In this section, we will cover the advantages of using Chef and a quick start guide for the same
Prerequisites Familiarity with Ruby and underlying system. WHAT IS CHEF? CHEF is a configuration management tool written in Ruby and Erlang. It is used to configure and maintain a company's servers. (from Wikipedia's definition) "Chef helps you express your infrastructure policy – how your software is delivered and maintained on your servers – as code. When infrastructure is code, it becomes more maintainable, versionable, testable, and collaborative." -Chef's official documentation page. (Source: Chef learn-the-basics page)
- Meant to be used by programmers
- Useful for large-scale development
- Good version control capabilities
CHEF INSTALLATION Use the following link: Link to install Chef DK to install the Chef development toolkit. It has download and install options for different versions of Linux as well as Mac and Windows. It contains a set of tools needed to test your infrastructure. The following link can be used to download the Chef server: Link to download Chef server A number of terms related to Chef are:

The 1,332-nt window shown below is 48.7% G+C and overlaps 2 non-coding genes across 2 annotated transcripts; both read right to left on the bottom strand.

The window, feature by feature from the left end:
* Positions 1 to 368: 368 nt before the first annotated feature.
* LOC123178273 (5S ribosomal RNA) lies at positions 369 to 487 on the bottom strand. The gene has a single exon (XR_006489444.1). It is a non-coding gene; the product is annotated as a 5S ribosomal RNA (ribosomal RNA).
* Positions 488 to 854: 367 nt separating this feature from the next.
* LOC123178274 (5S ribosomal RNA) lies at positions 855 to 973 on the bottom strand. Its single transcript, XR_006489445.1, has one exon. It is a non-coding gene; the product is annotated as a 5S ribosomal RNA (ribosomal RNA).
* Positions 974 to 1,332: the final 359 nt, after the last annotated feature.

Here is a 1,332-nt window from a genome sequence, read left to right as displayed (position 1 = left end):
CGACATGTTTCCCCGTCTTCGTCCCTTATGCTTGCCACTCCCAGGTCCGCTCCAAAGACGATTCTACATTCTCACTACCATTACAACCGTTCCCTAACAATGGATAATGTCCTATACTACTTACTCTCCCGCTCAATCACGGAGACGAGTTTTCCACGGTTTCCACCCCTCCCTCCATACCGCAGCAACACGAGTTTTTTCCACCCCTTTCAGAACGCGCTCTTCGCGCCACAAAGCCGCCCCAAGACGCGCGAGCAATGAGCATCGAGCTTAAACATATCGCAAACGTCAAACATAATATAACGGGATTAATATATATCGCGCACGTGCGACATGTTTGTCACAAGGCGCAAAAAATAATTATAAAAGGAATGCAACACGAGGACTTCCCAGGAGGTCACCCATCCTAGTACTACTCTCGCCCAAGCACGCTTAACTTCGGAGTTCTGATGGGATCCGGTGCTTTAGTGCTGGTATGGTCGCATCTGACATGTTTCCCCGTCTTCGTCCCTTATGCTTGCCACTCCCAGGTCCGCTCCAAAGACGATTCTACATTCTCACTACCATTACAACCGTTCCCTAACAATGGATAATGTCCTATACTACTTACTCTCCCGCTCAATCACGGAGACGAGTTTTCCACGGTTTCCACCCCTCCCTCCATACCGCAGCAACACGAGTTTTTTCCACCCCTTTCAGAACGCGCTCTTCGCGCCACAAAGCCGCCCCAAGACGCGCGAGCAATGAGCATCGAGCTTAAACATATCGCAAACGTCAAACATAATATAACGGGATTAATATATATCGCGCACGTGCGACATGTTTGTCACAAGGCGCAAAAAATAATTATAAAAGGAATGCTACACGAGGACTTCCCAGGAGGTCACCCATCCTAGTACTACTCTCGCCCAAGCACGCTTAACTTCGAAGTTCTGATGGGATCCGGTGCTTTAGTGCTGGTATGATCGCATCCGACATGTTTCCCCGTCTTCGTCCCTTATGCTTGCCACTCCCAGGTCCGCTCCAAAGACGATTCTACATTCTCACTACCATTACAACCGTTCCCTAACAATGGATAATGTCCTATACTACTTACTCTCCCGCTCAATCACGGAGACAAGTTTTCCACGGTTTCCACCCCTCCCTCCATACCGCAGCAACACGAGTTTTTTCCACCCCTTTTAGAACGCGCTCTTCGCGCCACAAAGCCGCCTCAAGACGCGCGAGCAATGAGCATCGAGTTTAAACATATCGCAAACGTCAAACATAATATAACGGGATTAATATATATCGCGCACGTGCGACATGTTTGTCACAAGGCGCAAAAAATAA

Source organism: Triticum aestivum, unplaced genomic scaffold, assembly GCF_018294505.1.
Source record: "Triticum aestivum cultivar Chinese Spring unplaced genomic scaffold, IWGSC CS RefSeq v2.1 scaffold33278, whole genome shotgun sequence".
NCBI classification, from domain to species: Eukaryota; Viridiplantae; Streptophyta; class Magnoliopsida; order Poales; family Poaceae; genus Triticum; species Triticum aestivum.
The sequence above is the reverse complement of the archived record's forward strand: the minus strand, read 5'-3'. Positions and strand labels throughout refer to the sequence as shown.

Chef Recipes: "A resource describes one part of the system and its desired state. A recipe is a file that holds one or more resources." (Definition from Chef basics page) Chef Resources: "Each resource declares what state a part of the system should be in, but not how to get there. Chef handles these complexities for us." (Definition from Chef basics page)
The following steps are to be followed for the creation of Chef recipes and resources. The steps and contents of the files hello.rb, webserver.rb have been extracted from Chef basics page
Your hello.rb file should have the following content: file '/tmp/motd' do content 'hello world' end
Your webserver.rb file should have the following content:
Chef Cookbooks: "Cookbooks are said to be the fundamental unit of configuration." (Definition from www.digitalocean.com) Chef uses cookbooks to perform work and makes sure everything is running smoothly. The nodes on your system use the configuration details from your cookbooks.
We can now move on to the creation of cookbooks: (from www.digitalocean.com) Go to your specific chef directory: cd ~/chef-repo Create a cookbook: Install knife (command-line tool for Chef that could be a part of installation) knife cookbook create name_of_cookbook Lets call it devops, so: knife cookbook create devops cd cookbooks/devops ls This will create a folder for your cookbook.